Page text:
(1) end the bleeding by cutting back our military expenditures to
1/10th their current level
(2) organize our markets and banking to attract back the $8.2
trillion lost by George Bush

http://www.youtube.com/watch?v=ZYuK0iJqpNA
 
William Mook...
Posted: Wed Oct 20, 2010 5:34 am
 
According to the World Wealth Report most of the world's $40 trillion
in capital was invested in US markets in 2000. By 2008 less than $20
trillion in capital remained in US markets. From 2001 through 2007
$8.2 trillion moved out of the US markets into foreign markets,
primarily in Mumbai, Shanghai, Moscow, - enriching those markets and
impoverishing US markets.

The US runs a trade deficit of $50 billion per month.

The US spends $68 billion per month on its military and intelligence
infrastructure.

If the US would;

(1) cut military spending to less than $10 billion per month
(2) arrange its markets to attract foreign capital back

we would quickly restore our economic strength in the world.

Restructuring our markets doesn't mean more regulation, it means
less. It doesn't meant surface fixes, it means a substantial
restructuring of our long-term policies, for example, making it easier
for manufacturers to get very low interest rate loans for capital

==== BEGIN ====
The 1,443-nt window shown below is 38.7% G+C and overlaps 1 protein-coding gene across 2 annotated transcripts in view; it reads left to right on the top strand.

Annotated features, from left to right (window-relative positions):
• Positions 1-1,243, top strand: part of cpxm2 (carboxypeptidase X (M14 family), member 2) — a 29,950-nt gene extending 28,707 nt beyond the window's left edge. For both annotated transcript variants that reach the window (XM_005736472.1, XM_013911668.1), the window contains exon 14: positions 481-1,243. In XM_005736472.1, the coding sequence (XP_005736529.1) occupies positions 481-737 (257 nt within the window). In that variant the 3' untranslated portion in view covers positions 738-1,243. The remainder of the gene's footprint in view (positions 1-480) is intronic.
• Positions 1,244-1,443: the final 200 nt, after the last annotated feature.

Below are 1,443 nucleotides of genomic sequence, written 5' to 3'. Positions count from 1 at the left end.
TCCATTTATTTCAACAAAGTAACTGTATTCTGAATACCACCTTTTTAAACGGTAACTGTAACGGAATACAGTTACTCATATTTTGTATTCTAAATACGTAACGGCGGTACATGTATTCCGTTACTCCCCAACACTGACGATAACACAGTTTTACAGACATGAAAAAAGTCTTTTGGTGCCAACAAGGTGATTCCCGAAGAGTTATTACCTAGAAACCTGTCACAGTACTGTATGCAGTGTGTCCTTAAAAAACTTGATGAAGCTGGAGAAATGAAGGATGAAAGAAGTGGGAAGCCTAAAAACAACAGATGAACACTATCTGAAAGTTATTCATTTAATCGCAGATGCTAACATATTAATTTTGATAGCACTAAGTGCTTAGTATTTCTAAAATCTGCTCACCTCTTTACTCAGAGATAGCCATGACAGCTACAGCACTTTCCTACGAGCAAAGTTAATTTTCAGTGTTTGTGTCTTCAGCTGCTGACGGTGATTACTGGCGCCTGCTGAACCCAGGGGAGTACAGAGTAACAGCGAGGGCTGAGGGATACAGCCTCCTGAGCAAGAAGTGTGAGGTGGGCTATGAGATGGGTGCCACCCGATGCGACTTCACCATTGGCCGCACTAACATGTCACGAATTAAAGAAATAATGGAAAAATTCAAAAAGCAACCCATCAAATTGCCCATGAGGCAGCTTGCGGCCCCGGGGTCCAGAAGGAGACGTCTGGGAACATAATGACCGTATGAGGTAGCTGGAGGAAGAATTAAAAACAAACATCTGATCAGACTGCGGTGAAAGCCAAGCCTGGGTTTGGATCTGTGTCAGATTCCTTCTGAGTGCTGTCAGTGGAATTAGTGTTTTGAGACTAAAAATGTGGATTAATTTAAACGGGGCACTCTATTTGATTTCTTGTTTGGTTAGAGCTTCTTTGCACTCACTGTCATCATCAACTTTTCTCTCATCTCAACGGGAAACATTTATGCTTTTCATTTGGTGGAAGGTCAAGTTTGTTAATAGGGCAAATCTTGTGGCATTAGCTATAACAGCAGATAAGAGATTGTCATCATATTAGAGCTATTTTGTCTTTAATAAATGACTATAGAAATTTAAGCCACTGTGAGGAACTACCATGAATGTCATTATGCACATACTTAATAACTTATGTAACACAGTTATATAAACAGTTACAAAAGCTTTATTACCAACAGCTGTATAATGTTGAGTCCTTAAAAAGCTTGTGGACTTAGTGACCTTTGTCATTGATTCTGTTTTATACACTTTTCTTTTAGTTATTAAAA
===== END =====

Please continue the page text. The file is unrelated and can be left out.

equipment - stuff like that.
 
Fred J. McCall...
Posted: Wed Oct 20, 2010 8:58 am
 
William Mook <mokmedical at (no spam) gmail.com> wrote:

[quote]
This is killing us. It must end.

[/quote]
Yes, you should stop before we all die of either boredom or laughter.

--
"Ordinarily he is insane. But he has lucid moments when he is
only stupid."
-- Heinrich Heine
 
William Mook...
Posted: Wed Oct 20, 2010 10:52 am
 
Bulk foods vs. processed foods are not anecdotal, its in the fine
print of the reports that were quoted by the other post. The *value*
of processed foods is far higher than the value of bulk foods.

Furthermore, the 'net exports' of bulk foods from the USA is not
market driven, its driven by food aid of which the USA provides 55% of
the world's total as part of its geopolitical control strategy.
Market driven trade of *all* foods, processed and bulk, show that the
USA is a net importer of food.